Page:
A couple weeks later, I wanted to highlight the key talks/presos that still stand out in my mind long after the wonderful festivities have finished…and more than the in-the-moment tweets or day after reactions I had previously posted. Below are my Top 5 Highlights :-)

1. Keynotes: Bill Verplank & Dick Buchanan & Brenda Laurel

What an amazing, thought-provoking triad of keynote talks by the legendary thought leaders and pioneers of “interaction design”, raising critical questions about the history, essence, and directions of the field, from a systems theory POV (Verplank), Aristotelian rhetorical basis (Buchanan), and personal practitioner perspective (Laurel).

Verplank’s live sketching via conte on paper was simply priceless, a true testament to the power of visual storytelling–and the ultimate anti-Powerpoint weapon! He delved patiently into the rich history of interaction design, moving among frames of “doing” (enactive), “seeing” (iconic) and “knowing” (symbolic).

Buchanan brilliantly recapped in a TED-style “alone on the stage” lecture the Graduate Design Seminar from Carnegie Mellon, tracing the trajectory of design thinking (applying John Dewey and Erving Goffman, as well as George Nelson and even St. Augustine as reference points) via his infamous “cross of pain” and “triangle of doom” conceptual tools, which I’ve cap’d here  :-) Perhaps most important, Buchanan stated the overarching principle of all design is “human dignity”, and that the materials of design are “the purposes and behaviors of the people we serve”. Hmm!

Laurel detailed her rich and lively history as a female design practitioner in the heavily testosterone driven world of Silicon Valley software, highlighting lessons learned at Atari, and then Purple Moon, and now as a professor shaping the next generation of designers.

2. Patterns still matter: Film, rhythm, neuroscience

It was interesting to hear quite a bit about patterns in both ridicule (Tim Wood provocatively suggested “patterns are the clip art of designers”) and praise. Particularly the short talks pointing to the value of film-making patterns applied to interface design (motion, transitions, animations to convey orientation / navigation / feedback), musical tempos and rhythms applied to designing interactions to shape a sense of autotelic flow, and of course the neuro-bio-chemical basis of humans being “softwired” for detecting patterns for survival and life improvement in our daily activities. Yep, patterns still matter, and often present their value in interesting ways!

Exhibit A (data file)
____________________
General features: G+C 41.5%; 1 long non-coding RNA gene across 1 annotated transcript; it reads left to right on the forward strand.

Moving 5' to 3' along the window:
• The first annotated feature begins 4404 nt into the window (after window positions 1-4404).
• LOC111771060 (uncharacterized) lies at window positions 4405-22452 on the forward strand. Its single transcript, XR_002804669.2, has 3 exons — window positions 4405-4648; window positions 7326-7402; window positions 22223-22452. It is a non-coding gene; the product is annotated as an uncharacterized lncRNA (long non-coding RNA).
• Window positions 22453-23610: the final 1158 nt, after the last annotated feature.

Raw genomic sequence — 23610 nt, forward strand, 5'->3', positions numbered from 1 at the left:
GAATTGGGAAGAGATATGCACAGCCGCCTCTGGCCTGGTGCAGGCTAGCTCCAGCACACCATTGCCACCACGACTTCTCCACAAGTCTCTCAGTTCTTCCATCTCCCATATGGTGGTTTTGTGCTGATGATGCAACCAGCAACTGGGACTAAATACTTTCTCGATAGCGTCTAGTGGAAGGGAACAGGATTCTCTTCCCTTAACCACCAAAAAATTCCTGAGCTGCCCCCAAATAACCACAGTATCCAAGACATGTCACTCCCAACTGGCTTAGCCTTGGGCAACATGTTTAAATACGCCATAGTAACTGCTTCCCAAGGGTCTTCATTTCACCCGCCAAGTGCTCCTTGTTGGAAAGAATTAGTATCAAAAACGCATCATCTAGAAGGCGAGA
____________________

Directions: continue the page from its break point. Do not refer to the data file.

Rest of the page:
3. Workshop on Advanced Design

Wow, what a fascinating session! The current Creative Director for Phone 7 at Microsoft presented ideas per his own professional experience on what it takes to create an “advanced concept design team” and pursue forward-looking design ideas amidst the hum-drum of daily business/finance/marketing. We performed an interesting activity centered on factory production optimization, to drive home the point about the vexing challenges of intersecting “cool new ideas” with bean counter goals of optimizing efficiencies for profit, within a pre-defined pipeline of financial order. There are various organizational models and approaches for introducing radical ideas like “embedded” or “peel off” or “skunkworks”; but ultimately you have to seek out the “soft spots” which are points in time open to innovative product ideas.

4. Student competition ideas

It was quite humbling to see the wonderful ideas cobbled together by several student design teams in just a few days, addressing the social/humanitarian design issues of reducing consumption, helping the homeless, and enabling sustainable living. Great ideas all around, and such raw curiosity and spirit of wanting to create something viable, desirable, and truly “good”. Kudos! We should do more to cultivate this vitality in corporate design environs too…

5. Complexity & gamification

So glad to hear these talks celebrating the value of “complexity” similar to Don Norman’s recent book, and suggesting ways to augment the playful, rewarding qualities of an app, beyond typical badges and points and rank-ups. Gets to the heart of motivations, incentives, and personal goals in using software…

* And one more… Technobrega!

What a wonderful, fun and eye-opening talk about the “alternative sub-culture” in Brazil, examining from a participatory design POV the lives, values, and expectations of a fascinating mix of people blending music, culture, food, various social contexts to create a techno-music reality, if you will. Entertaining and quite introspective as well.